If young people haven’t experienced life in the workplace before, this new training company could be ‘like, literally’ the best thing for them.
Graduates and young people looking for their first job can find no shortage of advice on the art of crafting the perfect CV, or the best ways to prepare for an interview.
But on leaving school or university, so many are not really prepared for life in the corporate world. Throughout their education, they have clearly defined schedules and assignments, with up to eight weeks to write an essay or complete a piece of work.
“On leaving school or university, so many [young people] are not really prepared for life in the corporate world.”
Thrown into the deep end of employment, their to-do lists pile up rapidly – and without the proper training and preparation, they can quickly feel completely overwhelmed.
Di Macdonald, who has more than 20 years of experience in training for some of the world’s leading organisations, such as Apple, Expedia and L’Oréal, saw this first hand when she was managing interns.
“At L’Oréal, I suddenly came across something I hadn’t worked with for some time: a teenager in the workplace,” she says. “It quickly dawned on me that, despite their enthusiasm, charm and obvious intellect, they were ill-prepared for the reality of the corporate environment.”
Ms Macdonald has always been passionate about helping young people succeed. After a year of training her intern at L’Oréal, she saw a gap in the market for a training company that could help students make the switch from education to the workplace. Thus, Like Literally was born.
Like Literally provides training that focuses on teaching young talent how to conduct themselves in meetings, build a rapport with colleagues at every level, prioritise tasks and be proactive. Training takes the form of prepared sessions from experienced trainers, as well as peer-to-peer training through the use of video.
“What sets Like Literally apart from traditional training providers is just how much it understands the specific needs of the Millennial and Generation Z generations.”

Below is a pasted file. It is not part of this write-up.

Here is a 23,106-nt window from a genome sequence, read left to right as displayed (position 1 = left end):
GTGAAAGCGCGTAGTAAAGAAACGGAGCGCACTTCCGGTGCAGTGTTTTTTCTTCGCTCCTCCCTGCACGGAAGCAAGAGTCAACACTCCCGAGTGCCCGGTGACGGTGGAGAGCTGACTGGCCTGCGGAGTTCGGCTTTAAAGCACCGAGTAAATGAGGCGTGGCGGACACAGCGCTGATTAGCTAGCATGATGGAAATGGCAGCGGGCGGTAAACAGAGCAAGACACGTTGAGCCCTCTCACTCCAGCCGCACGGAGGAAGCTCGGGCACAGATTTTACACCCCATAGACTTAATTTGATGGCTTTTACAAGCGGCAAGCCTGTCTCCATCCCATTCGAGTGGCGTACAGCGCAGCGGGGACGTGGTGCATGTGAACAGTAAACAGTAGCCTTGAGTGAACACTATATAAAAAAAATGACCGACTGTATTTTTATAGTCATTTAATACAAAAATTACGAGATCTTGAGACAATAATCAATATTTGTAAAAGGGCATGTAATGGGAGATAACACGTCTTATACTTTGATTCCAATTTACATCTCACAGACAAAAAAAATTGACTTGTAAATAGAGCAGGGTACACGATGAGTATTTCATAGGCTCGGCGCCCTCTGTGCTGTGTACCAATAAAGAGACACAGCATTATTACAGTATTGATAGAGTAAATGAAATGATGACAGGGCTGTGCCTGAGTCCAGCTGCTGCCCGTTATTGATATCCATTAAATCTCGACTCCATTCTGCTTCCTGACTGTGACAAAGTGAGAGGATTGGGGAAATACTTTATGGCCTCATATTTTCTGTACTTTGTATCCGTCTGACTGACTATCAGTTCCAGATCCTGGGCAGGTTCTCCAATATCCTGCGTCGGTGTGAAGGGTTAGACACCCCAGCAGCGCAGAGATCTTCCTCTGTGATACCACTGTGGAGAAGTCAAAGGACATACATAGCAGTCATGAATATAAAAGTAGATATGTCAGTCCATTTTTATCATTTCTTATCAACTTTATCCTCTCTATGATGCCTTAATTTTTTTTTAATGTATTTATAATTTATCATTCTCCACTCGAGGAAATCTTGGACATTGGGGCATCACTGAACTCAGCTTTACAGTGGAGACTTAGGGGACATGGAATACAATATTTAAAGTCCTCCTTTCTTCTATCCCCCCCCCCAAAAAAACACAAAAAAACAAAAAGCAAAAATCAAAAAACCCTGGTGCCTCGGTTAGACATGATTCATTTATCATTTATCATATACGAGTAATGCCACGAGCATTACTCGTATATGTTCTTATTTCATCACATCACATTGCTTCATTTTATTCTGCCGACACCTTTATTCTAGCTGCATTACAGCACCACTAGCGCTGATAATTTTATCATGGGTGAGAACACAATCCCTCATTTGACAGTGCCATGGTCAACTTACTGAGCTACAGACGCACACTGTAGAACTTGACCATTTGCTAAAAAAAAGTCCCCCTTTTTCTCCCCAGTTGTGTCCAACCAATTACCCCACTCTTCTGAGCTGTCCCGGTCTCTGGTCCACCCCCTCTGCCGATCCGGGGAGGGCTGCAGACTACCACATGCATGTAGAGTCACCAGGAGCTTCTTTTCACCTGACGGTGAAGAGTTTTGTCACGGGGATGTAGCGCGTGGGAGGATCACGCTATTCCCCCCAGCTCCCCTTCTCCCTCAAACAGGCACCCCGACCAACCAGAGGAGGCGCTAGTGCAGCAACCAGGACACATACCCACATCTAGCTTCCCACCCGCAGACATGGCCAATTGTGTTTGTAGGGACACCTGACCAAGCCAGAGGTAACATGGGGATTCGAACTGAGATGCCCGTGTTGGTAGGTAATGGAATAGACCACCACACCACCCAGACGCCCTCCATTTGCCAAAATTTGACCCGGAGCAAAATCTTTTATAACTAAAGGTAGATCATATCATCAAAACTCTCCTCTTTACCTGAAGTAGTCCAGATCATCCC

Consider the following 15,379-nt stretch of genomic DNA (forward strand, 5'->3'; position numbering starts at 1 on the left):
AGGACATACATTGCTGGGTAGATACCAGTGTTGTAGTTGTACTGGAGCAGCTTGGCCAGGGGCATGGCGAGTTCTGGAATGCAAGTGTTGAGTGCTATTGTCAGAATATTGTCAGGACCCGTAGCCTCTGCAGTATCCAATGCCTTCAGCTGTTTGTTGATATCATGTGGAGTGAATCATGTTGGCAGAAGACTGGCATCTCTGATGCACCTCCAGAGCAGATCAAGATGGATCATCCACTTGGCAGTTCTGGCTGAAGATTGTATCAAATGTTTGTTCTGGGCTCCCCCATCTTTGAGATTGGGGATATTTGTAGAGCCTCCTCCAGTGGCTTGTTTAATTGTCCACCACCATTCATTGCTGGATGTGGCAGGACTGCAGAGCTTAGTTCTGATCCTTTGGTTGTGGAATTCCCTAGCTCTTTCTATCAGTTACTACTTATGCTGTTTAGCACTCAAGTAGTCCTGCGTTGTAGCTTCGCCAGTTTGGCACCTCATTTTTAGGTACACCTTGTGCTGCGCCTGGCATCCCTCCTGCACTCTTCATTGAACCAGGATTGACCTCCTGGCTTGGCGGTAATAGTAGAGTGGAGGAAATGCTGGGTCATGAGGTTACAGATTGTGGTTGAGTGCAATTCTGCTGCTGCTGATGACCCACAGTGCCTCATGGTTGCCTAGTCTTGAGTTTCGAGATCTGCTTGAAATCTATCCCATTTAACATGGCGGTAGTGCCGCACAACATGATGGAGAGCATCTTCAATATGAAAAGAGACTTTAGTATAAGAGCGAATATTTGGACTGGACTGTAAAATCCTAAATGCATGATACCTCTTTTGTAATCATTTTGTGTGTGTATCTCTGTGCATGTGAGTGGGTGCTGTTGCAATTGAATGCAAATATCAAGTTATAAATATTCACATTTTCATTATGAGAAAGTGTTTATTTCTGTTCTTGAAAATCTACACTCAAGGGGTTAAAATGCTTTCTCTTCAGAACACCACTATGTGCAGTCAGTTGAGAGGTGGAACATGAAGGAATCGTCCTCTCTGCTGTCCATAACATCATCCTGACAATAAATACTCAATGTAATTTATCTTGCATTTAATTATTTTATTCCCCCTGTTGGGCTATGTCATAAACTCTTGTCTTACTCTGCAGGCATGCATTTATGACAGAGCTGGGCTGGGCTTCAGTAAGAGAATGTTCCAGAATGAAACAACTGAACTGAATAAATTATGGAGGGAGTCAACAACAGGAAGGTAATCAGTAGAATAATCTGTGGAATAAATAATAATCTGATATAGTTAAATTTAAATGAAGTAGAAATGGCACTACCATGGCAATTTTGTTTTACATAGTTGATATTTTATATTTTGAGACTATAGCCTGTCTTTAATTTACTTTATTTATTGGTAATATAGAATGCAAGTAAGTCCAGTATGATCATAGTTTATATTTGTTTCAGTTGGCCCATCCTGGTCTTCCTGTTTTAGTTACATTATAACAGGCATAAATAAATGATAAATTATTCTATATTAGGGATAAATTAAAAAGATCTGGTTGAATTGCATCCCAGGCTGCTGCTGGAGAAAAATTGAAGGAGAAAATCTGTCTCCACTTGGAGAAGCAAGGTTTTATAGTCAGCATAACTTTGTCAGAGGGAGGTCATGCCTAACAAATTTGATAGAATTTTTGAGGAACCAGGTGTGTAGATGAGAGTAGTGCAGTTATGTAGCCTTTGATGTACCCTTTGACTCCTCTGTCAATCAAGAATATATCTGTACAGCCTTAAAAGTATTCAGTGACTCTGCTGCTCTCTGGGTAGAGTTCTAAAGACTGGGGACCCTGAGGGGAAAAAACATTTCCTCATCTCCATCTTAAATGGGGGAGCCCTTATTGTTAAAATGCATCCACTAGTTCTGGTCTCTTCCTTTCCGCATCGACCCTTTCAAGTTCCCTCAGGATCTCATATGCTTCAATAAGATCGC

This is a massive boom for the business world. As Ms Macdonald explains, there is a growing concern amongst corporate leaders about how to manage younger generations entering the workplace. So, there is a clear need for businesses to offer preparatory training.
What sets Like Literally apart from traditional training providers is just how much it understands the specific needs of the Millennial and Generation Z generations.
Young workers who fit into this bracket benefit from: more frequent feedback from managers; and, interestingly, a greater focus on face-to-face interactions – countering the common perception of youngsters being constantly buried in their phones.
To that end, Ms Macdonald and her trainers at Like Literally have also been working alongside human-resources and managerial staff at a range of companies, including construction firm Taylor Wimpey, to help them improve the way they manage and train graduate employees for managerial positions.
Getting business on-side
Faye Wall, future talent manager at Taylor Wimpey, has been hugely impressed with Like Literally’s work:
“Prior to working with Di Macdonald, we didn’t have a structured development programme. Like Literally has helped us to remove any labels or preconceptions about young people and set them on the path to a successful career.”
With the world changing rapidly, employees – and businesses – must evolve with it. Universities may be still be viewed as the primary academic institutions in society, but Like Literally has shown there is a growing need for training to provide the final bridge from education to work.
For more information, visit likeliterally.co.uk